KINGSTON, R.I. -- November 4, 2003 -- Say the name George Kent anywhere in Rhode Island and people will generally respond in a chorus of voices. Thats because the University of Rhode Island professor of music and the Chorus of Westerly, which he founded 42 years ago and continues to conduct, have become synonymous.
Thanks to Kent, generations of Ocean Staters have come to know and appreciate good music and the man who has brought it to them.
Because of his lasting commitment to music performance and to music education, this soft-spoken musician who prefers to shift the spotlight to others, has been recognized by two different organizations. The New England Conservatory where Kent earned his masters degree, honored him last month with its "2003 Outstanding Alumni Award."
A second honor will come in January when the Charlestown resident is presented the 2004 Arts & Business Council of Rhode Island "Individual Achievement Award" during the councils annual dinner.
"George Kent is a cultural icon in Rhode Island who has enhanced the quality of our lives through his exemplary contributions to the performing arts, says Winifred Brownell, dean of the College of Arts and Sciences. "His history-making excellence in musicianship and leadership for over a third of a century made it possible for the Chorus of Westerly to become a renowned performing arts organization that presents a challenging, diverse, and inspiring repertoire. We are very fortunate indeed that Professor Kent is on the music faculty at the University."
As an undergraduate at URI, Kent became and remains the organist and choirmaster of Christ Episcopal Church in Westerly. He founded The Chorus of Westerly as an offshoot of the Christ Church choir. "I thought that a chorus would provide an opportunity for people to sing other than on a Sunday morning," he says.
The ecumenical Chorus of Westerly was formed in 1959 with 48 members and now boasts 180. Children, ages 8 and above, are full members. "They should be exposed to and allowed to sing major works," he says. "Only three other choruses in the country do that." Chorus members represent all ages. Kents 93-year-old father is still a chorus member.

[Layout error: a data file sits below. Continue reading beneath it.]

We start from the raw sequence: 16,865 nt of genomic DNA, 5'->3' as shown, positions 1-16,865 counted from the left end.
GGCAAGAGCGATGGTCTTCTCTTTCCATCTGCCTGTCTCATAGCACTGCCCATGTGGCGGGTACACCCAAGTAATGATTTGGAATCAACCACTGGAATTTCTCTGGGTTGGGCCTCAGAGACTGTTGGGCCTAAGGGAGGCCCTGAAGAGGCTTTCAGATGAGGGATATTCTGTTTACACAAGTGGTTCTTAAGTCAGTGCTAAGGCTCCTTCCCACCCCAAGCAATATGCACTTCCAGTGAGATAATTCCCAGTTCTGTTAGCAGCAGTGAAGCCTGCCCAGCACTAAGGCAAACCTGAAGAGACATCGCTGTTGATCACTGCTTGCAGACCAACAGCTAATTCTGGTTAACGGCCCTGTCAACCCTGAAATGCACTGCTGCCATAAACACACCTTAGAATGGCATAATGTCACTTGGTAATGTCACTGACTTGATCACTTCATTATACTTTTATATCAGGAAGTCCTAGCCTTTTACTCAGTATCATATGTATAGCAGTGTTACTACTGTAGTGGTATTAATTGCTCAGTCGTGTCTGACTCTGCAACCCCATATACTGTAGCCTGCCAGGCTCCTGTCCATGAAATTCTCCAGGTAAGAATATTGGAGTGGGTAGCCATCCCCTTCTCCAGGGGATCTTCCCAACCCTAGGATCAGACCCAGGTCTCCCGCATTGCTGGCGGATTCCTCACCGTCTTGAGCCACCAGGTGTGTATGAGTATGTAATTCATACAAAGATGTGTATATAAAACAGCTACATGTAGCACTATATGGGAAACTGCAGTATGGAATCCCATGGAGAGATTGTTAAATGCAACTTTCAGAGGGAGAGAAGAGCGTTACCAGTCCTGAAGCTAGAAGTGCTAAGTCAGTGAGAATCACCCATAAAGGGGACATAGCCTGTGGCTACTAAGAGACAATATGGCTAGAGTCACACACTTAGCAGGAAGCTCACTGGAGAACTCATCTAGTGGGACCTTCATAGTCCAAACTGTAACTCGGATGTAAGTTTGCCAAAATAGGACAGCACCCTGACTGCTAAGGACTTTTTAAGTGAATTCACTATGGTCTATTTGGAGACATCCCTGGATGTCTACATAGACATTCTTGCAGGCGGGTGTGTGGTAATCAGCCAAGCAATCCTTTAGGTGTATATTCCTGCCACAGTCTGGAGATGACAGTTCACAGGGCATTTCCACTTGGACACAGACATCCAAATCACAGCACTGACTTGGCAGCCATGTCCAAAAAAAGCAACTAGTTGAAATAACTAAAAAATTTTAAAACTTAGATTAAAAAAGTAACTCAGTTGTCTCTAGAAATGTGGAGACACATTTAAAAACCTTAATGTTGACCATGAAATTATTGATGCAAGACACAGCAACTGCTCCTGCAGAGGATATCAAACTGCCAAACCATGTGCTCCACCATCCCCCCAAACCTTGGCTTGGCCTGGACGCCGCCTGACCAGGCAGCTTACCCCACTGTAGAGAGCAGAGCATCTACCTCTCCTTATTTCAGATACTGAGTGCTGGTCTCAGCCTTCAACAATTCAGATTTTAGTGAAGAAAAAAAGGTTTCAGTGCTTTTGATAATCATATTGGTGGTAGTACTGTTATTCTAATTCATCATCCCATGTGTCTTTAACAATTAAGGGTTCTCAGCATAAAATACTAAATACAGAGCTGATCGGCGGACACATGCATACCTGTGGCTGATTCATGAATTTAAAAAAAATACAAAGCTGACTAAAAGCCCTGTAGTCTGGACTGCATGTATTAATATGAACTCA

Kents own musical life began in second grade when a dentist told his family that playing the trumpet would help to prevent buck teeth. From 1969 to 1985, Kent toured with Edward Tarr, a Swiss trumpet virtuoso, presenting concerts and workshops in the United States and aboard.
Over the years many of Kents URI students have become members of the chorus. Generations are common. "We have children of children," says the proud professor who teaches music history, applied trumpet, organ, and occasionally the harpsichord.
Defining what makes a good conductor he says: "You have to have a good ear. And you have to make snap decisions, youre always shaping. Its really an existential thing. Each concert is different and it should be.
"Youre constantly working on balance," the conductor says, noting that he holds auditions for new members once a year and also holds one-on-one auditions with chorus members to see if any fine tuning is needed.
The chorus now has its own historic performance hall, the former Immaculate Conception Church on High Street which seats 480. The Chorus toured Europe three times, twice in England and once in Italy, performing in such places as Westminster Abbey in London and St. Peters Basilica in Rome.
The Chorus performs two major works each year, a Christmas Pops, and a Summer Pops. In addition, a 12th night theater piece has been added. A Bach concert is planned for Nov. 23.
"We have a rich heritage of music. It needs to be performed. People need to know about it," says University of Rhode Islands music ambassador. "I think its good for our quality of life."